CTWM

Intro

ctwm is an extension to twm, originally written by Claude Lecommandeur that support multiple virtual screens, and a lot of other goodies.

You can use and manage up to 32 virtual screens called workspaces. You swap from one workspace to another by clicking on a button in an optionnal panel of buttons (the workspace manager) or by invoking a function.

You can customize each workspace by choosing different colors, names and pixmaps for the buttons and background root windows.

Major features include:

The sources files were once the twm ones only workmgr.[ch] added (written from scratch by Claude Lecommandeur) and minor modifications to some twm files. Since then much more extensive changes and reorganization have been done, so the codebase is now significantly different from plain twm.

If you find bugs in ctwm, or just want to tell us how much you like it, please send a report to the mailing list.

There is a manual page, which always needs more work (any volunteers?). Many useful information bits are only in the CHANGES.md file, so please read it.

Configuration

ctwm is build using CMake, which does its best to root around in your system to find the pieces the build needs. Occasionally though you might have to give it some help, or change the defaults of what features are expected.

In the common case, the included Makefile will do the necessary invocations, and you won’t need to worry about it; just run a normal make ; make install invocation. If you need to make alterations though, you may have to invoke cmake manually and set various params on the command line (cmake also has various GUI configurators, not covered here).

The following parameters control configuration/installation locations:

CMAKE_INSTALL_PREFIX
Where paths are based. This is a standard cmake var. Referred to as $PREFIX below.
ETCDIR
Where ctwm will look for a system.ctwmrc to fall back to if it doesn’t find a per-user config. Nothing is installed here by default. (default: $PREFIX/etc)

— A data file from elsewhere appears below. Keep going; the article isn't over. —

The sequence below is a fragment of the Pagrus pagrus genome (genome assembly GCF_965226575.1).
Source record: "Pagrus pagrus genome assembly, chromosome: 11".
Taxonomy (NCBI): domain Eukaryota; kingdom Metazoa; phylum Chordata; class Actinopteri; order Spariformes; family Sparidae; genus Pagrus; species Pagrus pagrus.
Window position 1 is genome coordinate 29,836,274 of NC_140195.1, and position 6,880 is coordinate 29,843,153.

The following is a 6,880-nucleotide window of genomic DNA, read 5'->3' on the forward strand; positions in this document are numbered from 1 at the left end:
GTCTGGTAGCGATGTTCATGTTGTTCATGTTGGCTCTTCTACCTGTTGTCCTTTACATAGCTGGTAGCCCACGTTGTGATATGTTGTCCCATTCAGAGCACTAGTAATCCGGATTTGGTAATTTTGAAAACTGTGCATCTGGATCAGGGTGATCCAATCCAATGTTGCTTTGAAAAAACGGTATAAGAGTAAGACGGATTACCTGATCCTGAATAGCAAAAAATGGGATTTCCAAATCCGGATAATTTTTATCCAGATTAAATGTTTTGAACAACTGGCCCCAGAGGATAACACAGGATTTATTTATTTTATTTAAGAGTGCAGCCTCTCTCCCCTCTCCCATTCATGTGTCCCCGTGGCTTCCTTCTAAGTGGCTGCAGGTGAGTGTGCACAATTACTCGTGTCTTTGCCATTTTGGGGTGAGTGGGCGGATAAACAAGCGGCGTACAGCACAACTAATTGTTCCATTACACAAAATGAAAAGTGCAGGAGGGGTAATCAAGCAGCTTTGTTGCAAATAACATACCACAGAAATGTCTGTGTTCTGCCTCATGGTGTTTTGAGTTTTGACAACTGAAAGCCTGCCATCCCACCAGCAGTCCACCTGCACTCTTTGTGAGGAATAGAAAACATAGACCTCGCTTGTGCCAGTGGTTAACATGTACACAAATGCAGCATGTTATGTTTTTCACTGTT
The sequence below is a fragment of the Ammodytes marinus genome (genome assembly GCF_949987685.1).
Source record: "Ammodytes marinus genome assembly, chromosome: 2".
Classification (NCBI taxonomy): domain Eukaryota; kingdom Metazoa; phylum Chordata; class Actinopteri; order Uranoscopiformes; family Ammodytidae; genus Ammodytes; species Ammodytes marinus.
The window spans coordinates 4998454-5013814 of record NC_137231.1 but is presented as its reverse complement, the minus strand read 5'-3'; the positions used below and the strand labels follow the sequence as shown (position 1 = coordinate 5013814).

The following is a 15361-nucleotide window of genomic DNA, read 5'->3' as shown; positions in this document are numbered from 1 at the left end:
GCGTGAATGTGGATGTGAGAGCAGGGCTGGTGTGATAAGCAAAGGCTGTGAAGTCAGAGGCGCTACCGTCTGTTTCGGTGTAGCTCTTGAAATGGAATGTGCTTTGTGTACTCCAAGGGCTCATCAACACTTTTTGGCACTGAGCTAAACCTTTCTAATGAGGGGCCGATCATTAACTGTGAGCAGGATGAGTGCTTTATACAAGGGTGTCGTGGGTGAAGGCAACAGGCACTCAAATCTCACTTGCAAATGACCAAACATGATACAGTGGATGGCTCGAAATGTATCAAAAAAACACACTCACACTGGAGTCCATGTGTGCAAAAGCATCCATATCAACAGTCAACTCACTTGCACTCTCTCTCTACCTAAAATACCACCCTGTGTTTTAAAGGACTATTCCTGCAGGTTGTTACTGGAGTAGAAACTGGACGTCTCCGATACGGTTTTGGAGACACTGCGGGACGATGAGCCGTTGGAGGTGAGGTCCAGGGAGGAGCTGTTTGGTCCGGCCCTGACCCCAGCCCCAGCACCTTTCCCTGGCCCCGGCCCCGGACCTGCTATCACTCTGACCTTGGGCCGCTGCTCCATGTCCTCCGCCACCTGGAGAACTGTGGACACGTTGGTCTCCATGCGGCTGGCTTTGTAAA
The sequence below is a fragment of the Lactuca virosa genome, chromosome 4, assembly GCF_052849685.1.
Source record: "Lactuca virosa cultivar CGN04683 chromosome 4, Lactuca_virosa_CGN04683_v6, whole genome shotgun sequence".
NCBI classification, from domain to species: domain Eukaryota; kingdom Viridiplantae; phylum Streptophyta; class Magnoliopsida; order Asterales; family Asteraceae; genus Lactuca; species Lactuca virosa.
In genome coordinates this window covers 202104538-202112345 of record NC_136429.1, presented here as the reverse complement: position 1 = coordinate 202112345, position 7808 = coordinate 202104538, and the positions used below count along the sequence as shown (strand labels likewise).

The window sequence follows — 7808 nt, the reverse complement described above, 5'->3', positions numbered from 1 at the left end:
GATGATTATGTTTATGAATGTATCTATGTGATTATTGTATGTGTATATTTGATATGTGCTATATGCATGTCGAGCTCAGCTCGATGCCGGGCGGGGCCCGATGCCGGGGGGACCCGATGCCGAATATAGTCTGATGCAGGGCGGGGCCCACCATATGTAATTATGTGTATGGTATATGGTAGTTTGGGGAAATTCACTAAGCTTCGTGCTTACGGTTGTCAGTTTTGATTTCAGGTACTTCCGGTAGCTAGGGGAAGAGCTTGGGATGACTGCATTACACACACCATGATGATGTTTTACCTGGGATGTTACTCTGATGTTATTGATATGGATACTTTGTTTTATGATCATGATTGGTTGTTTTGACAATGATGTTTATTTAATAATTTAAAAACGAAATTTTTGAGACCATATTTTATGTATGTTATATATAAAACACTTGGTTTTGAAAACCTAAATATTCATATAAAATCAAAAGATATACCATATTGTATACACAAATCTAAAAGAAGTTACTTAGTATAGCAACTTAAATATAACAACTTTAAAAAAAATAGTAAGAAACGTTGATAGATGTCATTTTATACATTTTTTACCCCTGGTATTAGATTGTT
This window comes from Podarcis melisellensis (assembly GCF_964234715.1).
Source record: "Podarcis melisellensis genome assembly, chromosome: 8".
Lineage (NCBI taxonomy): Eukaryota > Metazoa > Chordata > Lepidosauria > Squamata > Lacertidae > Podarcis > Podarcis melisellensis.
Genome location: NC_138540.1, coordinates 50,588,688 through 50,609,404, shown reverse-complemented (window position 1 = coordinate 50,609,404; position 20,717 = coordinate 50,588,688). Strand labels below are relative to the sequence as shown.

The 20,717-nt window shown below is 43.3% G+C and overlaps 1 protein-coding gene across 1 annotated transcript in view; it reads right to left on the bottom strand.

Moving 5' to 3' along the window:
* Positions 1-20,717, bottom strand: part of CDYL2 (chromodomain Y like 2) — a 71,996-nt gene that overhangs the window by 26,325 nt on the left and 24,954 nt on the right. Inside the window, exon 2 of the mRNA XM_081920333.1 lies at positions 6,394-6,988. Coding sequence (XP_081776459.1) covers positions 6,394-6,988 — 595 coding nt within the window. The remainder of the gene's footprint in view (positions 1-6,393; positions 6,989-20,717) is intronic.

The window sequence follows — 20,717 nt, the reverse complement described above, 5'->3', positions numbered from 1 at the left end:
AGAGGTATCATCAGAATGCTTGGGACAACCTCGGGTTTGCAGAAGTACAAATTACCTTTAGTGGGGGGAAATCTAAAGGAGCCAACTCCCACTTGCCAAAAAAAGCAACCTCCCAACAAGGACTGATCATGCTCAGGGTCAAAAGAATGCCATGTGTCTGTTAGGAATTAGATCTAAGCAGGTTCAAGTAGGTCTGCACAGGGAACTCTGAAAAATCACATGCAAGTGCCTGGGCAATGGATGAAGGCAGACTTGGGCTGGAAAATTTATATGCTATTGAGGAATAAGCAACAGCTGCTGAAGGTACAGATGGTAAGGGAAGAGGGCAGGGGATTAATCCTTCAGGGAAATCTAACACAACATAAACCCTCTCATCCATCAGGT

BINDIR
Where the ctwm binary is installed. (default: $PREFIX/bin)
DATADIR
Where run-time data like image pixmaps are installed. (default: $PREFIX/share/ctwm)
MANDIR
Base directory under which manpage dirs like man1 and man2 live. (default: $PREFIX/share/man or $PREFIX/man, whichever is found first)
DOCDIR
Where non-manpage docs are installed. (default: $PREFIX/share/doc/ctwm)
EXAMPLEDIR
Where various example files get installed. These include the system.ctwmrc that is compiled into ctwm as a fallback. (default: $PREFIX/share/examples/ctwm)

The following parameters control the features/external libs that are available. The defaults can be changed by passing parameters like -DUSE_XYZ=OFF to the cmake command line.

USE_M4
Enables use of m4(1) for preprocessing config files at runtime. If your m4 is called something other than m4 or gm4, you may need to also set M4_CMD to point at it. (ON by default)
USE_XPM
Enables the use of XPM images. Disable if libxpm isn’t present, which is just barely possible on very old systems. (ON by default)
USE_JPEG
Enables the use of jpeg images via libjpeg. Disable if libjpeg isn’t present. (ON by default)
USE_EWMH
Enables EWMH support. (ON by default)
USE_RPLAY
Build with sound support via librplay. USE_SOUND is a still valid but deprecated alias for this, and will give a warning. (OFF by default)

Additional vars you might need to set:

M4_CMD
Name of m4 program, if it’s not m4 or gm4, or full path to it if it’s not in your $PATH.

Building

In the simple case, the defaults should work. Most modern or semi-modern systems should fall into this.

funny prompt> make

If you need to add special config, you’ll have to pass extra bits to cmake via an invocation like

funny prompt> make CMAKE_EXTRAS="-DUSE_XPM=OFF -DM4_CMD=superm4"

Though in more complicated cases it may be simpler to just invoke cmake directly:

funny prompt> ( cd build ; cmake -DUSE_XPM=OFF -DM4_CMD=superm4 .. )
funny prompt> make

Required Libs

ctwm requires various X11 libraries to be present. That list will generally include libX11, libXext, libXmu, libXt, libSM, and libICE. Depending on your configuration, you may require extra libs as discussed above (libXpm and libjpeg are included in the default config). If you’re on a system that separates header files etc. from the shared lib itself (many Linux dists do), you’ll probably need -devel or similarly named packages installed for each of them as well.

Installation

funny prompt> make install

Packaging

The CMake build system includes sufficient info for CPack to be used to build RPM (and presumably, though not tested, DEB) packages. As a quick example of usage:

funny prompt> make
funny prompt> (cd build && cpack -G RPM)

Dev and Support

Mailing list

There is a mailing list for discussions: ctwm@ctwm.org. Subscribe by sending a mail with the subject “subscribe ctwm” to minimalist@ctwm.org.

Repository

ctwm development uses bazaar (see http://bazaar.canonical.com/) for version control. The code is available on launchpad as lp:ctwm. See https://launchpad.net/ctwm for more details.

Further information

Additional information can be found from the project webpage, at https://www.ctwm.org/.